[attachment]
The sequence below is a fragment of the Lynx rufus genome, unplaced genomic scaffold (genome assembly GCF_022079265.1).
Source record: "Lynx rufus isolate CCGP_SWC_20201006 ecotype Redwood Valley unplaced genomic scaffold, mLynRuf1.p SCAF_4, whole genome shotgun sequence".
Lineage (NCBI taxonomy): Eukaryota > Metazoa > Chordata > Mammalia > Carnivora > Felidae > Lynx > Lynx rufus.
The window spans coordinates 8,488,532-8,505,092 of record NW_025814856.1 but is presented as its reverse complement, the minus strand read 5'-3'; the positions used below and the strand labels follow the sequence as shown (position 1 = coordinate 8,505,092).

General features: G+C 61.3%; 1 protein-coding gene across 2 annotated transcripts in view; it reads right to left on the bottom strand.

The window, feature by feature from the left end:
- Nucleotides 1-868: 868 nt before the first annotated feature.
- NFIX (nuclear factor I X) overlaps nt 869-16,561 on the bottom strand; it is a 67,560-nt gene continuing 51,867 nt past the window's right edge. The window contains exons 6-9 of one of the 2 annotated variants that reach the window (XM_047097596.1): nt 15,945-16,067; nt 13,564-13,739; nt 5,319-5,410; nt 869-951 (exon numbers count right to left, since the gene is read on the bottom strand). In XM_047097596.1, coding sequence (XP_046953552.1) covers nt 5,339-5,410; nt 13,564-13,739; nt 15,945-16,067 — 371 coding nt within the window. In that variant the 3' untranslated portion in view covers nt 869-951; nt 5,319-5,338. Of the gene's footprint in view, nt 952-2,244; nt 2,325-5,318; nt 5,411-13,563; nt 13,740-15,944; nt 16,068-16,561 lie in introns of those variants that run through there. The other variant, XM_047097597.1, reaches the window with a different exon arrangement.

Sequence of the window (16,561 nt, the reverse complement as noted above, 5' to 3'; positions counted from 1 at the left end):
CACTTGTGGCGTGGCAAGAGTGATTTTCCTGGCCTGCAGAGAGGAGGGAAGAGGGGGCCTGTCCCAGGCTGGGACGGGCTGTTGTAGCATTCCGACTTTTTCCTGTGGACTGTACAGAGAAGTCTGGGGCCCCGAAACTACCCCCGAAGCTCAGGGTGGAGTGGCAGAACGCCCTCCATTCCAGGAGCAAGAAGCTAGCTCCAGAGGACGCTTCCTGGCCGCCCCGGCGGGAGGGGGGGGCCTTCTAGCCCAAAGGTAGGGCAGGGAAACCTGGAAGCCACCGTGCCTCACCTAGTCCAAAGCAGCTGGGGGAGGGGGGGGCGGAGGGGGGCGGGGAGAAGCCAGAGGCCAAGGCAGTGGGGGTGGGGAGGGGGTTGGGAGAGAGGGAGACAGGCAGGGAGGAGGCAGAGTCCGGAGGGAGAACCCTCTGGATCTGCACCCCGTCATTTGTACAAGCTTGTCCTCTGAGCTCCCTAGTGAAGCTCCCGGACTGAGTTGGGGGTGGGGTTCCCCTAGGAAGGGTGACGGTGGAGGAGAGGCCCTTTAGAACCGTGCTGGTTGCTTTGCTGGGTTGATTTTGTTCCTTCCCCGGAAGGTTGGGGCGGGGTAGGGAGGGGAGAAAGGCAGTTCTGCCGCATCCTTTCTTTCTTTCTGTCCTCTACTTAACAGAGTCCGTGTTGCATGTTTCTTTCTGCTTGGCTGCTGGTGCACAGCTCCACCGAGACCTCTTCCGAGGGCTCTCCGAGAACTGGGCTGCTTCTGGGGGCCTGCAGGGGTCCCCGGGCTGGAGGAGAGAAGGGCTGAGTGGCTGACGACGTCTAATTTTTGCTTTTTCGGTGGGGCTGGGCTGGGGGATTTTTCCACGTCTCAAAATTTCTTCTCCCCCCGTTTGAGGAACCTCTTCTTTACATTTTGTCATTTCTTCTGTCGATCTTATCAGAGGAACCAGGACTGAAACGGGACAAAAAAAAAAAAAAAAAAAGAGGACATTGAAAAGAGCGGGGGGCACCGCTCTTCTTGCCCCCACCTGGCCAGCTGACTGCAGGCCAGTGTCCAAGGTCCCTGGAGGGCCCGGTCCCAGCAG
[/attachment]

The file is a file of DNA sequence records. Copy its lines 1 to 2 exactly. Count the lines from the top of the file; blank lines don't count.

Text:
The sequence below is a fragment of the Lynx rufus genome, unplaced genomic scaffold (genome assembly GCF_022079265.1).
Source record: "Lynx rufus isolate CCGP_SWC_20201006 ecotype Redwood Valley unplaced genomic scaffold, mLynRuf1.p SCAF_4, whole genome shotgun sequence".